Start with the Back It cannot be emphasized enough that any single bevel tool (knife or flat chisel) cannot be sharpened until the back (the flat, un-beveled side) is perfectly flat up to the cutting edge of the tool.The entire back of a large tool like a chisel doesn’t have to be flat, but from the cutting edge back about one half inch or so needs to be worked on the stones until this area is evenly smooth and shiny all the way across. To do this, lay about one half inch of the back of the tool perfectly flat on the long side of the stone, holding it with the handle perpendicular to the stone. Press the edge of the blade down with the fingers of your free hand. Rub the blade back and forth, being very careful to keep it completely flat against the stone at all times. (You may find it easier to stroke in one direction instead of moving the blade back and forth. Do what feels easiest to you.) Add water as needed to keep the stone wet so the tool moves easily. A magnifying glass is helpful to determine when the back has become flat. The metal will look the same all the way across the edge. If you finish with a 3000 or finer grit finishing stone, the back will look like a tiny mirror.
A mud or paste of grit will form as you sharpen which increases the cutting action. A nagura stone can be used to create this paste quickly. Just rub the nagura across your sharpening stone a few times. Repeat as necessary to keep a film of paste and water on the stone’s surface.If you carefully feel the edge on the bevel side, you will notice a slight burr has formed from flattening the back. This will disappear when the beveled side is sharpened. So now turn the tool over and begin working on the bevel.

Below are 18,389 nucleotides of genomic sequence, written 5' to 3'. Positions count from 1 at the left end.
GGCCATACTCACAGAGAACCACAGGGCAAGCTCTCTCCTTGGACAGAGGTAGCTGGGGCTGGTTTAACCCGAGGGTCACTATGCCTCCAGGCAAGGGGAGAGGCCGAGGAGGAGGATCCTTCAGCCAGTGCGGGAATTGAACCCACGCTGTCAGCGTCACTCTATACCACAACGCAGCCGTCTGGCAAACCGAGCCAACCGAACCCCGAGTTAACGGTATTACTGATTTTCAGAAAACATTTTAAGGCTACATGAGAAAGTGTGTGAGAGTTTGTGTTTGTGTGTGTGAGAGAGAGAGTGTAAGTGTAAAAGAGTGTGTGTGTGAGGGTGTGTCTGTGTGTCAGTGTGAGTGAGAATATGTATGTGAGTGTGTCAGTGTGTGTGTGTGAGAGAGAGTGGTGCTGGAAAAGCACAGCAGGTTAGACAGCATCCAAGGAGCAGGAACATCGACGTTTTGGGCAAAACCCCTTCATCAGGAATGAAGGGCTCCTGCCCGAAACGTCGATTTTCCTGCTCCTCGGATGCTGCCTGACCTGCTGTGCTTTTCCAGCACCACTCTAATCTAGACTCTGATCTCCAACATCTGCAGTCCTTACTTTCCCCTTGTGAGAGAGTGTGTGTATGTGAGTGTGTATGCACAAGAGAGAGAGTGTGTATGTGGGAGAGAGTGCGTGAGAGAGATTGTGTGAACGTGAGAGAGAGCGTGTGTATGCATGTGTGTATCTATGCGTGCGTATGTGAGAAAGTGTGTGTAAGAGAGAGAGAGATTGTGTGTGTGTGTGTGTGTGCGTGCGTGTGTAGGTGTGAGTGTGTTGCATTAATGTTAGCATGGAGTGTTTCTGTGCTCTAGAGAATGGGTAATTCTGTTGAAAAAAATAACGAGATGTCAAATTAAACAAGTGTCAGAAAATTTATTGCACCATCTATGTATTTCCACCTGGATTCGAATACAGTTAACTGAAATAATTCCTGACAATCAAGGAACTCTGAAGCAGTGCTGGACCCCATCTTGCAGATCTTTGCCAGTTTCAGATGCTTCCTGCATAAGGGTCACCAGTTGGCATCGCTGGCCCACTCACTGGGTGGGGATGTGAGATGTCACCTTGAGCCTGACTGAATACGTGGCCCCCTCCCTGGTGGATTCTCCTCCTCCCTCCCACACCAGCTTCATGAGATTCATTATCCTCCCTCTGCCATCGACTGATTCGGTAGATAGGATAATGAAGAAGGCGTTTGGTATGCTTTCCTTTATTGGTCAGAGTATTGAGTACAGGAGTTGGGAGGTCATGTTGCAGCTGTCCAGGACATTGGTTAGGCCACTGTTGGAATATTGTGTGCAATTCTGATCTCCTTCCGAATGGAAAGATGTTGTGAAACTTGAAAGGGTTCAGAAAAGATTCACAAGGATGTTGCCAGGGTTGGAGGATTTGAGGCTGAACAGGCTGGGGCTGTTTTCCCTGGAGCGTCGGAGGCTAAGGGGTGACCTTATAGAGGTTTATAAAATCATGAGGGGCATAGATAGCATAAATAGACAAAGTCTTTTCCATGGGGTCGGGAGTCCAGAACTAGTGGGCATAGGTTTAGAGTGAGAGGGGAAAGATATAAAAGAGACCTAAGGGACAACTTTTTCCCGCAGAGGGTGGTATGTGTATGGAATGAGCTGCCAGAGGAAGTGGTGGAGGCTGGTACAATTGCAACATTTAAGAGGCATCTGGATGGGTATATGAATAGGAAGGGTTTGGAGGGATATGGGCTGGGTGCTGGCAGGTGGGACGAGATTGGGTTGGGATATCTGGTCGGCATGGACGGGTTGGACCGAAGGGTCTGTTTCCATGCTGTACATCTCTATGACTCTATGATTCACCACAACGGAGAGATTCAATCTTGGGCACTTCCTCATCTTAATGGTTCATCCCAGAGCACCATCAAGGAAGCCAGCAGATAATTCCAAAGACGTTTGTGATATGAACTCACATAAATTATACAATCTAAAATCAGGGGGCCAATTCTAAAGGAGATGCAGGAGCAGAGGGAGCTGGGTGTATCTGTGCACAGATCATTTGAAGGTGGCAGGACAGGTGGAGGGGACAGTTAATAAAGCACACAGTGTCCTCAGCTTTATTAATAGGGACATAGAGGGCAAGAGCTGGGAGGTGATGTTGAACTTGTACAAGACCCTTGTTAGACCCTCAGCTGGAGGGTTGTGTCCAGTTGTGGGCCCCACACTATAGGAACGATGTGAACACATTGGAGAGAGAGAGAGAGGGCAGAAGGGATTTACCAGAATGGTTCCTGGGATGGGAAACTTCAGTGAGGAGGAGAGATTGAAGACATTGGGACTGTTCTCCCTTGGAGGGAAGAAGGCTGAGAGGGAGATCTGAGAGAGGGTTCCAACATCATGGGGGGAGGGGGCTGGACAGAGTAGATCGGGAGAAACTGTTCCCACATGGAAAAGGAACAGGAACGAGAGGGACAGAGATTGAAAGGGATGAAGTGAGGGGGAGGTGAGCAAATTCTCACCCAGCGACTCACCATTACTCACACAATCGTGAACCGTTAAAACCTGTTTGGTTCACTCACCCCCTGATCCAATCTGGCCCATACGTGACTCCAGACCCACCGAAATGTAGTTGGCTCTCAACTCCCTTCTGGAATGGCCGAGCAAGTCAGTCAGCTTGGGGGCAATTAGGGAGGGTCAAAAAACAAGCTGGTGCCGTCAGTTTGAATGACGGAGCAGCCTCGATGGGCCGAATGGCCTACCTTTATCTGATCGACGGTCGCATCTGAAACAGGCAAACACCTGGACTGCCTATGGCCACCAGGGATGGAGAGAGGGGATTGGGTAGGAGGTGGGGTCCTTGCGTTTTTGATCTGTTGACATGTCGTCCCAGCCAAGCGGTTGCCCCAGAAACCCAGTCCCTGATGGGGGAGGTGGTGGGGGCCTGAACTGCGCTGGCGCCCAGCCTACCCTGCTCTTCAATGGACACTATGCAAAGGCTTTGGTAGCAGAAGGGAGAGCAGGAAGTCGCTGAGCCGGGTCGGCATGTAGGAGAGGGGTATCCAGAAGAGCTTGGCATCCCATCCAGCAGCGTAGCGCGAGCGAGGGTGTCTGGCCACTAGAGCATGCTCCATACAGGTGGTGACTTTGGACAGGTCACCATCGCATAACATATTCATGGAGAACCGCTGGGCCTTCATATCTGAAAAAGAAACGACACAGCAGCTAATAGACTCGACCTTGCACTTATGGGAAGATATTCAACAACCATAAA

Sharpen the Bevel

Holding the bevel down on the stone, gently rock the tool until you have found the angle where the bevel is flat against the stone. Press down on the end of the tool with the fingers of your free hand to keep the bevel flat against the stone. Keep this angle as constant as you possibly can during sharpening process by holding your wrist and arm at a steady angle. The idea is to produce two smooth, flat planes (the back and the bevel) meeting at the cutting edge. Rocking or lifting the tool while moving the tool against the stone will produce a rounded bevel resulting in a dull cutting edge. If you are just beginning, try pushing the cutting edge away from you over the stone, keeping the angle constant, with a slow constant speed. At the end of each stroke keep your fingers on the edge, lift the tool up and bring it back to the end of the stone nearest you and repeat. Until you can keep the bevel angle constant, stick to the single direction method for best results. After you have sharpened for a number of hours, you may develop the confidence and skill to move the tool on the stone in both directions. After 10 to 20 strokes on the beveled side, turn the tool over and take a few strokes on the back (3 to 5) to remove the burr that has formed from sharpening the bevel. Then go back to the beveled side and repeat this alternating process until the bevel is smooth and uniform clear up to the cutting edge. Check with a magnifying glass again. After both the back and bevel are smoothed to the same degree, move to the next finer grit stone and repeat, again starting with the back of the tool. Continue until you have a mirror-like surface all the way across.